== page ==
Time For Change!

Time For Change!

Over many years, I have attended many motorcycle accidents and even early on it seemed quite obvious that the accidents were occurring for the same reasons…over and over again. It was true then as it is today!

Indeed it was this feeling of frustration that led me to start HELI BIKES some years ago, a way to shed light on the causes of motorcycle accidents where we associate the most severe injuries, and to offer some guidance how the accidents might be avoided & injuries prevented or minimised.

It became evident very quickly that there were relatively simple solutions to many of the accident scenarios, but fundamentally there was a problem! This problem was less to do with the individuals involved (although of course they were involved in the accidents and their actions resulted in a collision), but more to do with a ‘system’ that seemed to fail and not address the root causes.

The major problem is how we investigate road accidents, or rather collisions as they are termed! How do we determine not only the superficial and immediate causes, but also how do we determine the root causes or rather how we don’t.

We know what causes accidents, but do we know what ‘caused the cause’ and do we ever ask: “Is it a system failing?” More importantly, do we ever question the system and ask it to improve, change and modify to solve an issue. Do we ask this of it immediately and do we get a rapid response.

I’ll give an example! A rider decides to take a trip along a set of twisities…all is going well and every bend is negotiated successfully, until one particular bend where the rider runs wide, crosses over the white line and collides head on with an oncoming vehicle, resulting in catastrophic damage to both vehicles, severe injuries to the driver and the rider suffers a fatal injury!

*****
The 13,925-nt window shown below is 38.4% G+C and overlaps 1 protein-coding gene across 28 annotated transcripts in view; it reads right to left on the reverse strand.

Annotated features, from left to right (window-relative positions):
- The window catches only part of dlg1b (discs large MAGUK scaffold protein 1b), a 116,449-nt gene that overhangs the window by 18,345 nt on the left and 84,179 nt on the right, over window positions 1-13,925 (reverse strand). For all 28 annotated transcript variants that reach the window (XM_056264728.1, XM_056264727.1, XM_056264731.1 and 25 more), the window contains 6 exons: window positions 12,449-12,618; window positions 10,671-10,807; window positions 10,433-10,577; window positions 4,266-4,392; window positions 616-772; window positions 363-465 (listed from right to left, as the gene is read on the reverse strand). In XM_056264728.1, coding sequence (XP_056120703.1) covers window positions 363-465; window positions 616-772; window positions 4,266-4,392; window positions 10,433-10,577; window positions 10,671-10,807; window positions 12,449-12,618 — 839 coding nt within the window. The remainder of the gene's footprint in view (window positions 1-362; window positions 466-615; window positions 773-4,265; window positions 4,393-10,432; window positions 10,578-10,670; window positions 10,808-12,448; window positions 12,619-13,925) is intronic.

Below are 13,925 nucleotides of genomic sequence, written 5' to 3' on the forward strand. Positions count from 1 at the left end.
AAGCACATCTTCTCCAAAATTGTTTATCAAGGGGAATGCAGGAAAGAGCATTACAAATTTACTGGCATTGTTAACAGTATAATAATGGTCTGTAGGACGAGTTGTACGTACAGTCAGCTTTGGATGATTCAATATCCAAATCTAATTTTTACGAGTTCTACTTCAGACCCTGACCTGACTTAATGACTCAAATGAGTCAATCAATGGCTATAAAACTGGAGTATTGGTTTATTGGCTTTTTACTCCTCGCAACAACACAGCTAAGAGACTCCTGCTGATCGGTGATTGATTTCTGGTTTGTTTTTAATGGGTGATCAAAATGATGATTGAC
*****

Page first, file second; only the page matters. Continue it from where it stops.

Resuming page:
You investigate this and you come to the conclusion that the rider went too fast for the bend, ran wide and hit the car, therefore…riders fault!

However, what you didn’t ask was why do so many riders run wide on bends? Why did this rider negotiate every other bend ok, but failed on this one? What you have not done is start at the accident scene and work backwards until you have investigated every contributing factor, not only in the immediate cause of the accident, but also in the lead up to it. We refer to this as an error chain, or cascade or domino effect!

What was the rider doing before the ride, the night before, the week before etc.

What was the rider’s history and what was their training and recent experience? 

What state of mind was the rider in and what physical condition was applicable.

What were the environmental and road surface conditions, road design and maintenance, road signs and markings?

Was there a history of accidents on this bend? How many and how far back in time?

The questions can be endless, but suffice to say that once you have asked these questions and determined answers, then do you ask the system to be reviewed…does anything ever change?